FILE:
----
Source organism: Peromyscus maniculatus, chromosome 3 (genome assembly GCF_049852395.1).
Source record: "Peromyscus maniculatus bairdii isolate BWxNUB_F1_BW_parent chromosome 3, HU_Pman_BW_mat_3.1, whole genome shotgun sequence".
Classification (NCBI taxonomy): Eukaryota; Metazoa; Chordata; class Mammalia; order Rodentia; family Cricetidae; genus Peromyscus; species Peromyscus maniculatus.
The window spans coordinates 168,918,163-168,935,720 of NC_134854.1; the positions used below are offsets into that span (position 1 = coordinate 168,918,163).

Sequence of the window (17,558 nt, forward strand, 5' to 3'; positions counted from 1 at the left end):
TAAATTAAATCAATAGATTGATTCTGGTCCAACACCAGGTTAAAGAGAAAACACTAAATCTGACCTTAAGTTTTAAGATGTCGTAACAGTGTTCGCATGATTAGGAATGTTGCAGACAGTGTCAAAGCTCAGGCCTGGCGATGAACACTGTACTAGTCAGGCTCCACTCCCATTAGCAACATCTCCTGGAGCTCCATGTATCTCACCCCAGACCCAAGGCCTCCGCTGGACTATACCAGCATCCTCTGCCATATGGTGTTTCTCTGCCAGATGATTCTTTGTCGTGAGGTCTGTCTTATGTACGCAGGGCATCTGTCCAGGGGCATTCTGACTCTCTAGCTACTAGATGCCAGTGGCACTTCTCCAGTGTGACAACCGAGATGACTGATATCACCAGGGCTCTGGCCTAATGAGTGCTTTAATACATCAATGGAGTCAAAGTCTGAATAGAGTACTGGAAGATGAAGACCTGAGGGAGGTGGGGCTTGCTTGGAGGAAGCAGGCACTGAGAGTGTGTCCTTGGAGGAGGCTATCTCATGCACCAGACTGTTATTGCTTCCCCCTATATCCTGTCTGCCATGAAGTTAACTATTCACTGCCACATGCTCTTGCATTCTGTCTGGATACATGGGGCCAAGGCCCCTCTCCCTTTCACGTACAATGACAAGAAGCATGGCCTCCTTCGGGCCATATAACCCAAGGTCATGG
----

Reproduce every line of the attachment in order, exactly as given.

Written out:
Source organism: Peromyscus maniculatus, chromosome 3 (genome assembly GCF_049852395.1).
Source record: "Peromyscus maniculatus bairdii isolate BWxNUB_F1_BW_parent chromosome 3, HU_Pman_BW_mat_3.1, whole genome shotgun sequence".
Classification (NCBI taxonomy): Eukaryota; Metazoa; Chordata; class Mammalia; order Rodentia; family Cricetidae; genus Peromyscus; species Peromyscus maniculatus.
The window spans coordinates 168,918,163-168,935,720 of NC_134854.1; the positions used below are offsets into that span (position 1 = coordinate 168,918,163).

Sequence of the window (17,558 nt, forward strand, 5' to 3'; positions counted from 1 at the left end):
TAAATTAAATCAATAGATTGATTCTGGTCCAACACCAGGTTAAAGAGAAAACACTAAATCTGACCTTAAGTTTTAAGATGTCGTAACAGTGTTCGCATGATTAGGAATGTTGCAGACAGTGTCAAAGCTCAGGCCTGGCGATGAACACTGTACTAGTCAGGCTCCACTCCCATTAGCAACATCTCCTGGAGCTCCATGTATCTCACCCCAGACCCAAGGCCTCCGCTGGACTATACCAGCATCCTCTGCCATATGGTGTTTCTCTGCCAGATGATTCTTTGTCGTGAGGTCTGTCTTATGTACGCAGGGCATCTGTCCAGGGGCATTCTGACTCTCTAGCTACTAGATGCCAGTGGCACTTCTCCAGTGTGACAACCGAGATGACTGATATCACCAGGGCTCTGGCCTAATGAGTGCTTTAATACATCAATGGAGTCAAAGTCTGAATAGAGTACTGGAAGATGAAGACCTGAGGGAGGTGGGGCTTGCTTGGAGGAAGCAGGCACTGAGAGTGTGTCCTTGGAGGAGGCTATCTCATGCACCAGACTGTTATTGCTTCCCCCTATATCCTGTCTGCCATGAAGTTAACTATTCACTGCCACATGCTCTTGCATTCTGTCTGGATACATGGGGCCAAGGCCCCTCTCCCTTTCACGTACAATGACAAGAAGCATGGCCTCCTTCGGGCCATATAACCCAAGGTCATGG